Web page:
According to multiple reports, Kardashian is already working on releasing a second nonviolent drug felon convict, Chris Young, from prison. Young received life in prison after receiving three strikes in drug charge cases.
In a Wednesday episode of the podcast "Wrongful Conviction," hosted by Jason Flom, Kardashian said, "I was on the phone with the judge that sentenced him to life, who resigned because he had never been on the side of having to do something so unfair, and now he is fighting with us to get [Young] out."
"It gave me such hope. It was a mandatory sentence that he had to deliver, and [the judge] knew it was so wrong."
"It's scary when you have a minor drug charge, but then you get life and you're stuck in this crazy maximum security prison with murderers and people [like that]," she said. "It's a completely different environment than the environment that he's so used to."
According to a Wednesday report by Page Six, Kardashian was at the White House Wednesday to discuss Young's case, and an unidentified White House official also confirmed to CNN that Kardashian was at the White House Wednesday morning to discuss clemency issues with officials and other advocates for prison reform. However, she is not expected to meet with US President Donald Trump, according to the official.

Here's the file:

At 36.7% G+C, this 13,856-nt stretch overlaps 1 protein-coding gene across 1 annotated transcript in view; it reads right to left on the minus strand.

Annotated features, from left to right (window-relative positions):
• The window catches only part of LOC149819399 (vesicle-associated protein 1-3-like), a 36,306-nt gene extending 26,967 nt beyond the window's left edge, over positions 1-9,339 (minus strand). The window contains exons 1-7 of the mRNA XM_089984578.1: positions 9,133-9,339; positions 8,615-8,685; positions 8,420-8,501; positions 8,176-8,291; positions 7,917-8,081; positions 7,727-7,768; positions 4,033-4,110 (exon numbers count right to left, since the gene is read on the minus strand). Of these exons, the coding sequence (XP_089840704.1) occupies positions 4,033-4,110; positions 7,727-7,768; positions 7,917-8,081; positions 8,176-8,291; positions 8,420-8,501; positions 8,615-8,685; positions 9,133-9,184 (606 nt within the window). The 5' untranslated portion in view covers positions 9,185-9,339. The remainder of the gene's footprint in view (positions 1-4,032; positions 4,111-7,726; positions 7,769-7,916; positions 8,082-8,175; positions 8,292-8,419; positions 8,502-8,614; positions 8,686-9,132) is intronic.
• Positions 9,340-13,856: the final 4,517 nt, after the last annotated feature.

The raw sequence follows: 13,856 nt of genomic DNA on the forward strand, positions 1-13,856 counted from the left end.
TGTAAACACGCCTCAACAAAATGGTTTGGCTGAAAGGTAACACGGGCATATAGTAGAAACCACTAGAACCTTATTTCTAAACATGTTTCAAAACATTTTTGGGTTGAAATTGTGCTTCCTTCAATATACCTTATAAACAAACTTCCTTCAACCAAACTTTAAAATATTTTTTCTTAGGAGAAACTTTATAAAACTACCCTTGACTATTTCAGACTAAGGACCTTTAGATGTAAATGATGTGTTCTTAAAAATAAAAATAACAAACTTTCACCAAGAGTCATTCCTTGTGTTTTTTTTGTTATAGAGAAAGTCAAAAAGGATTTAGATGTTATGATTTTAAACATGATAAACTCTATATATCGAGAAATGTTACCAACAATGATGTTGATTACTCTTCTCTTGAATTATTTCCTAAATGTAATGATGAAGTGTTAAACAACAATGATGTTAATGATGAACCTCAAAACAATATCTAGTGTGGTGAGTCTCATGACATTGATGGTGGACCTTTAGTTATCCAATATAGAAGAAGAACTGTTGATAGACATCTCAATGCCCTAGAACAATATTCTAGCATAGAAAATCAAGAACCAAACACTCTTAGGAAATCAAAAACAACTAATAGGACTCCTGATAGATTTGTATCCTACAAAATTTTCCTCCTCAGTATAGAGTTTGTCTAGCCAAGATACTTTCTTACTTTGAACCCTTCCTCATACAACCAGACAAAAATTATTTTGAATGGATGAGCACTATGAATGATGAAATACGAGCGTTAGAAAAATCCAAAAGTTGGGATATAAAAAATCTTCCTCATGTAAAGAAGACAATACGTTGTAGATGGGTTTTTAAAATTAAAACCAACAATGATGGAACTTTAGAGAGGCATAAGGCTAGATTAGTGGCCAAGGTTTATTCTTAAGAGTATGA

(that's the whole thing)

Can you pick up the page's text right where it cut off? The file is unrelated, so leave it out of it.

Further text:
In May, 63-year-old Alice Marie Johnson was released from the Federal Correctional Institution, Aliceville, after Trump commuted her sentence following an in-person plea by Kardashian.
An official statement said that Johnson "has accepted responsibility for her past behavior" and was working hard on her rehabilitation. Kardashian met the news as the "best ever," Sputnik reported at the time.
"While this administration will always be very tough on crime, it believes that those who have paid their debt to society and worked hard to better themselves while in prison deserve a second chance," White House spokeswoman Sarah Huckabee Sanders said, commenting on the news.
Johnson was convicted in 1996 on eight criminal counts related to a Memphis-based cocaine trafficking operation. She was sentenced to life imprisonment in 1997. Her appeals for a sentence reduction were opposed by federal prosecutors on the basis of federal laws that prohibit such reductions when large quantities of drugs are involved, Sputnik reported in June.